Staying longer may hurt faith in junta, government

Staying longer may hurt faith in junta, government
Prime Minister General Prayut Chan-o-cha reversed his previous statement saying he had no interest in the signature-gathering campaign to seek a referendum on whether reforms should be completed before the next election.

Political factions have warned that the credibility of the National Council for Peace and Order and the National Reform Council will be hit hard if they insist on holding on to power by extending the roadmap to complete the reform process.

Their comments came hot on the heels of Prime Minister General Prayut Chan-o-cha's remark on Thursday that he might stay on for a longer period than the current plan if people want him to do so to push through difficult reforms.

But Prayut, who is also the NCPO leader, stressed that all parties concerned must ensure he would be protected from countervailing pressures in such an event.

Yesterday, Prayut reiterated that he had no desire to extend his time as head of the government beyond the original plan which earlier indicated that there would be a general election to return power to the people sometime next year. Yet, the premier repeated his statement that he would be willing to stay on longer if that was the people's choice.

While thanking those who supported him staying in power longer, he said: "As the nation's leader, I could neither accept nor reject their wish. However, if it's possible, maybe what the people have to do is to [hold a referendum to determine if there will be two years of reform before the next general election].

"That's what I said. It doesn't mean that I have already accepted their request. If I don't have to do this [the reform], it'll be easier for me because that's the next government's business.

"On the other hand, if they want me to push through the reform work, they'll have to come up with a method that makes it acceptable for the outside world. Please do not say that I want to stay for a longer time. That's not right. No, I don't want to."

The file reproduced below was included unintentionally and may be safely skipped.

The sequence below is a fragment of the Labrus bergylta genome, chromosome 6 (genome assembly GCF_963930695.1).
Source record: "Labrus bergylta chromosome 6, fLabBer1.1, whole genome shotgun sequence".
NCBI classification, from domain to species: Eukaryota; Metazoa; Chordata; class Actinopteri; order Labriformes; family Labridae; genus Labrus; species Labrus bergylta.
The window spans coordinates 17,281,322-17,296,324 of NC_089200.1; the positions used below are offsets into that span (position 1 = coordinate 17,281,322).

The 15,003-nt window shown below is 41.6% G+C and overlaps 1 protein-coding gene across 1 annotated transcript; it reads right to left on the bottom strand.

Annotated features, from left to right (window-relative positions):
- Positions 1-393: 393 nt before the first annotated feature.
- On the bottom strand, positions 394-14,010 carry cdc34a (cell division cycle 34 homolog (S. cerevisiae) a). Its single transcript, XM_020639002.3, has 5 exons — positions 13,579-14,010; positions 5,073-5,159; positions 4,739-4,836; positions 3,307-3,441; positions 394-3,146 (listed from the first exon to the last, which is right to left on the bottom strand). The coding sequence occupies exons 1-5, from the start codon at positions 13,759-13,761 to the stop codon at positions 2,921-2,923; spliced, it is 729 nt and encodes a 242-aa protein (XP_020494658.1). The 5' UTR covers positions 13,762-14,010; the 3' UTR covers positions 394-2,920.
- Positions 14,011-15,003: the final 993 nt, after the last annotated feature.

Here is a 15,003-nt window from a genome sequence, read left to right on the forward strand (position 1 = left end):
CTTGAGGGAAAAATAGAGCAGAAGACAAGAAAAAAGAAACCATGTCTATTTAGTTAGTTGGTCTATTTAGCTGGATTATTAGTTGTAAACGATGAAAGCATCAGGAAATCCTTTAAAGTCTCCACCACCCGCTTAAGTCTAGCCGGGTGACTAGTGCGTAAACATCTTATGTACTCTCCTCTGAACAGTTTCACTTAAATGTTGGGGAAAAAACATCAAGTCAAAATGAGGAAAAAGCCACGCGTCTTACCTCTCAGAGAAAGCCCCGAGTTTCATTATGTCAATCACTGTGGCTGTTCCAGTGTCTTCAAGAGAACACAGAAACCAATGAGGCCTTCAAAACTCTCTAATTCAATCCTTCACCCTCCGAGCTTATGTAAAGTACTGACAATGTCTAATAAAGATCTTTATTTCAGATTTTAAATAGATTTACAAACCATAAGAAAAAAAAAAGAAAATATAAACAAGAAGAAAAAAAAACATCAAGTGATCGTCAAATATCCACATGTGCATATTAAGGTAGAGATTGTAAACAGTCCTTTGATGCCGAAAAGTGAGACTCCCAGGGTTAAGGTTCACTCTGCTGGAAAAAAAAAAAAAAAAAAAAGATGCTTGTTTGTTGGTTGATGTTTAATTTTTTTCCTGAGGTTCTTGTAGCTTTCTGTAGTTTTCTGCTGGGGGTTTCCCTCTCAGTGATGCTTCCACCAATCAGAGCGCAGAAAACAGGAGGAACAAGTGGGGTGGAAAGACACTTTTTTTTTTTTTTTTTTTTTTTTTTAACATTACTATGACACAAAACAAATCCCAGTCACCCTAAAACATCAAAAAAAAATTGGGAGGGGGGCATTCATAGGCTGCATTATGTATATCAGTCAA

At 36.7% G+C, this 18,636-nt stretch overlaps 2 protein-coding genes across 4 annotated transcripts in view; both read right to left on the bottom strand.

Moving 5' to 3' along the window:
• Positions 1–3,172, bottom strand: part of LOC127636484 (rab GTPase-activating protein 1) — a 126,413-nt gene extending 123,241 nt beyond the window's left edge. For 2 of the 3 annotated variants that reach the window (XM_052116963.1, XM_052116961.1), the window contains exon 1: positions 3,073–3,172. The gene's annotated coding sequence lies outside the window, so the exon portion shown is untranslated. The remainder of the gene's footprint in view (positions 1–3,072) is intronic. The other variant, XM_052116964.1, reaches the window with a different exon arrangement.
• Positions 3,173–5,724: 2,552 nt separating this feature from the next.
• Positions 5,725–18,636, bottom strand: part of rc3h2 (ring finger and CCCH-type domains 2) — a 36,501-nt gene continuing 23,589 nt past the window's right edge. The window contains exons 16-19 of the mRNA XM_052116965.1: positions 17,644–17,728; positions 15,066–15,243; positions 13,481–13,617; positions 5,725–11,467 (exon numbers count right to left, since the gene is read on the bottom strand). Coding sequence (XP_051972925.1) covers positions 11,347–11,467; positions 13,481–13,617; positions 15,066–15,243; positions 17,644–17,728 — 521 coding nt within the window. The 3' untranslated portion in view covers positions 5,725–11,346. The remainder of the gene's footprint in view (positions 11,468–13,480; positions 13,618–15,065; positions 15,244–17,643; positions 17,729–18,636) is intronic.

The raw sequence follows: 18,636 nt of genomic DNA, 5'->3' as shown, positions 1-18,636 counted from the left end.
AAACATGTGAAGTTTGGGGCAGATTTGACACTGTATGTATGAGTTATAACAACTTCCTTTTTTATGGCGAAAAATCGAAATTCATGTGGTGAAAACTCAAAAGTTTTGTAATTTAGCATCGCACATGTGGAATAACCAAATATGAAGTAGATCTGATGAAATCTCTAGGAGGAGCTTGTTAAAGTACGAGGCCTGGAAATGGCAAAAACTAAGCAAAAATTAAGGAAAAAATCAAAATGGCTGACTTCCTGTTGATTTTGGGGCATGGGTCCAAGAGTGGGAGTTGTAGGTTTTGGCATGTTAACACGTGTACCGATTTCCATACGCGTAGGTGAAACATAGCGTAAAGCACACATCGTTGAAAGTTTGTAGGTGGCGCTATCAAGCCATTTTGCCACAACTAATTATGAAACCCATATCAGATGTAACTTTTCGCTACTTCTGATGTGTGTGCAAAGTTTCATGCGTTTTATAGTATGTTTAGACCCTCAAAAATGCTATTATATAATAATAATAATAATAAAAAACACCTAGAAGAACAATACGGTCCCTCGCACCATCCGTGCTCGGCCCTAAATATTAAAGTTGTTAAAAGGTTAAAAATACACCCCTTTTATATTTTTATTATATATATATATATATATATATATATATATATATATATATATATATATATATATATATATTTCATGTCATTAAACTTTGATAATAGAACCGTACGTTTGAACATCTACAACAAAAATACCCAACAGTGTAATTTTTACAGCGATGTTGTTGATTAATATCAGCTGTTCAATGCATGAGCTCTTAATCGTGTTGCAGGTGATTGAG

Prayut said it would be up to the Election Commission to decide whether such a referendum could be held.

Red-shirt leader Nattawut Saikua said extending the roadmap would destroy the creditability of the NCPO and Prayut.

"They have confirmed that everything would go in accordance with the roadmap. Now, it's questionable," he said.

"This is not to mention how Thailand would look in the eyes of the international community. Any confidence that we will return to democracy will be shaken."

He also suggested that members of the so-called "five rivers of power" - the NCPO, the Cabinet, the NRC, the National Legislative Assembly, and Constitution Drafting Committee - stand at the next election if any of them wanted to stay on longer. If they won support, they could stay for another four years, not just two as planned.

Red-shirt leader Weng Tojirakarn was worried some people would be upset and perceived that Prayut failed to keep his word.

"In the roadmap, it says there will be an election to return to democracy and the NCPO and NRC will leave. But now they are testing public sentiment to see if the roadmap should be further extended. People won't be happy if the premier breaks his promise," Weng said.

Regarding the "Reform before Election" campaign proposed by some members of the NRC, Weng firmly opposed the idea and said the NRC lacked the legitimacy to do that.

He remarked that many of the council's members were once part of the People's Democratic Reform Committee. So having them take charge of reform was nothing but imposing the PDRC's ideology and approach on the entire country.

Akanat Promphan, the PDRC spokesman, said both the NRC and the NCPO should focus on their immediate tasks rather than on trying to prolong their stay.

"The NRC should be working against time and complete their missions according to the roadmap. Now it's the time that they report to the people what they have done that contributes to the reform and not talk about the prolonging their stay," he said.

Buddha Issara, a Buddhist monk who helped lead the street protests that led to the coup last year, said he would collect 50,000 signatures in support of a referendum that would determine whether to postpone the next election - scheduled for September 2016 at the earliest - until the junta's reform process is complete. "I support [the idea] of reform before an election," Buddha Issara said.

Phra Suthep Paphakaro, formerly Suthep Thaugsuban of the Democrat Party who led rallies to bring down the Yingluck government, said he would not return to the political arena after leaving the monkhood but would focus on public sector work aimed at improving the rural community's economic standing and general well-being.

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